HILSC Provides Funding to support Collaborative and Creative Projects and Organizations

HILSC makes grants through “participatory grant-making”, a model that cedes decision-making power about funding decisions—including the strategy and criteria behind those decisions—to the organizations and communities that a foundation aims to serve. For us, this means that our Executive Committee is the decision-making body for HILSC grants. Seven members of the Executive Committee serve on a Grants Committee that does initial application review and scoring.

We are incredibly fortunate to work with foundations who share our vision for how philanthropy can be done differently, and who trust our process to fund great projects in the greater Houston region. We have developed a list of core values that helps us choose organizations that projects that demonstrate innovation, creativity and collaboration; that make systems-level impacts and close gaps in existing services; and that build capacity within small organizations.

Our process has a reasonable level administrative burden, is transparent for grantees, and is a reliable and empowering process for Executive Committee members. We have made a significant commitment to funding with an equity framework in 2019, investing in our grassroots partners and organizations that don’t always have access to other sources of institutional funding. HILSC funding is limited to organizations who are members of the Collaborative.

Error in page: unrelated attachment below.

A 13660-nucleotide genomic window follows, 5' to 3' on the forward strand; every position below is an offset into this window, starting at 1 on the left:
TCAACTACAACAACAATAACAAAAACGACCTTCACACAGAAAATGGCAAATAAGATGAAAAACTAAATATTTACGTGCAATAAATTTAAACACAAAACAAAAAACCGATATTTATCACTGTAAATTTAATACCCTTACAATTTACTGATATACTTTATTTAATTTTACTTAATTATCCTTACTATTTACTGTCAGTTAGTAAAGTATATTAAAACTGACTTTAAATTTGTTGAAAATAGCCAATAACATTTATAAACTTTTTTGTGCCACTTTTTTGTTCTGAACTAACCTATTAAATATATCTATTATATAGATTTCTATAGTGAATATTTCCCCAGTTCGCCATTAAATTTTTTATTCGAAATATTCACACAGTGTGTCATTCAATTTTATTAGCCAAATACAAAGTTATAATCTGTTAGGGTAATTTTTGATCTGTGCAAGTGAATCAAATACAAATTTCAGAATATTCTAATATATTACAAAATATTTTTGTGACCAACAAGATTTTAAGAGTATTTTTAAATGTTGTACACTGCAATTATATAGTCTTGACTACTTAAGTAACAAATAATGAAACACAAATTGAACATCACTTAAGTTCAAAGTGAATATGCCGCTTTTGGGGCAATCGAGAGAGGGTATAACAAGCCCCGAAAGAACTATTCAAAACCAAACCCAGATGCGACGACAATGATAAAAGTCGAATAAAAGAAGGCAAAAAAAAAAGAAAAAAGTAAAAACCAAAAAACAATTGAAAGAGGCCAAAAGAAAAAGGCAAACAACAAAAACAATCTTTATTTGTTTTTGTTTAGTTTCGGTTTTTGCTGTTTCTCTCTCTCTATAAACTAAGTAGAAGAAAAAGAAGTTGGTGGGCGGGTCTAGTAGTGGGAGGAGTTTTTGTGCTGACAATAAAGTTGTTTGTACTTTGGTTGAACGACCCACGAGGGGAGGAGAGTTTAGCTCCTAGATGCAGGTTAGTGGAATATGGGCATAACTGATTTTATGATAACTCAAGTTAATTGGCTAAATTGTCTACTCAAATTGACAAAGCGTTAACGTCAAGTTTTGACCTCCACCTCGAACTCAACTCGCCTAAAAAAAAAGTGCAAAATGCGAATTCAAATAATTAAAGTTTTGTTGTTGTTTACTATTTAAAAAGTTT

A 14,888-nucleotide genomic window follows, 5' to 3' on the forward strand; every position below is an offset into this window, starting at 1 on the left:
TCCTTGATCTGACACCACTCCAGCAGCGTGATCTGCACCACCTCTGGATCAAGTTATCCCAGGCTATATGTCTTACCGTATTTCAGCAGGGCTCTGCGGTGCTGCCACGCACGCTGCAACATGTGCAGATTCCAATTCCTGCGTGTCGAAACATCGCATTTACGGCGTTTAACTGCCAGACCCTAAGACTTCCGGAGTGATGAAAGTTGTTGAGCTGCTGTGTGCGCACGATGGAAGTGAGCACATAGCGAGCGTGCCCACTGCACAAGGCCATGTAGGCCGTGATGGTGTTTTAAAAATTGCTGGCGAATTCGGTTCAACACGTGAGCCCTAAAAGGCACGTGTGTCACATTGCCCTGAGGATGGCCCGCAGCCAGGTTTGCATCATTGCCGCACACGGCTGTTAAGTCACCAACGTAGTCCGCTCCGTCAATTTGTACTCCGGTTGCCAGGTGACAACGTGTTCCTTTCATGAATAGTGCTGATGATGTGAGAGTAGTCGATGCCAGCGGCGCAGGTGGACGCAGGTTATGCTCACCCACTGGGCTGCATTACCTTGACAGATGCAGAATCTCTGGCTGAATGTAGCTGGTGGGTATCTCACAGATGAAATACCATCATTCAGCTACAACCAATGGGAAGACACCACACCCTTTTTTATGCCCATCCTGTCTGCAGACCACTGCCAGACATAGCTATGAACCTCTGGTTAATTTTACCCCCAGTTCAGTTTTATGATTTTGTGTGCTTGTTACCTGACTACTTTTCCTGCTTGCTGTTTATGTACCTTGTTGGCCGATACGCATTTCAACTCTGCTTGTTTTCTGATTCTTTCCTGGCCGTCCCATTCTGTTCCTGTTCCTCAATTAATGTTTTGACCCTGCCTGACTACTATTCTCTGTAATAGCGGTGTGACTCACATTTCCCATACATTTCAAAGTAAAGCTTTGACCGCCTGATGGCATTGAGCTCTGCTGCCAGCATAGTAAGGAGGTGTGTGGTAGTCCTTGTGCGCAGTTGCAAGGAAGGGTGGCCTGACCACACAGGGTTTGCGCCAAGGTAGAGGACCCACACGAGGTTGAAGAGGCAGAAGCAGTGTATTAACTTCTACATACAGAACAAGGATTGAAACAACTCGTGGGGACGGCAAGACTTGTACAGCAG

Since 2015, HILSC has awarded $4,511,872 in grants to 33 organizations.

Keep reading for information about our most recent rounds of grants.

Supporting Mental Health for Immigrants Experiencing Detention

Funding partner: Robert Wood Johnson Foundation (also supporting our Forensic Evaluation Capacity Building Program)

Grants awarded: July 2019

Summary: Detention – even for a short period of time – is traumatizing and has proven deleterious, long-lasting effects on the mental health and physical well-being of children and adults. We also know that trauma-informed, culturally-competent mental health services and care are not easily accessible to the immigrant community, both in detention and outside of detention. The HILSC Supporting Mental Health for Immigrants Experiencing Detention Project supports culturally competent behavioral and mental health care for adults and children who are currently detained or who have experienced detention. Applications were by invitation, solicited through a nomination process. A total of $240,000 was granted to:

  • St. Francis Cabrini Center for Immigrant Legal Assistance (Catholic Charities) to expand the current legal-counseling model established with Catholic Charities’ Counseling Program to provide the much-needed mental health services, such as individual counseling and group therapy to migrant youth served under the PACT+ (Parents and Children Together Plus) legal assistance program.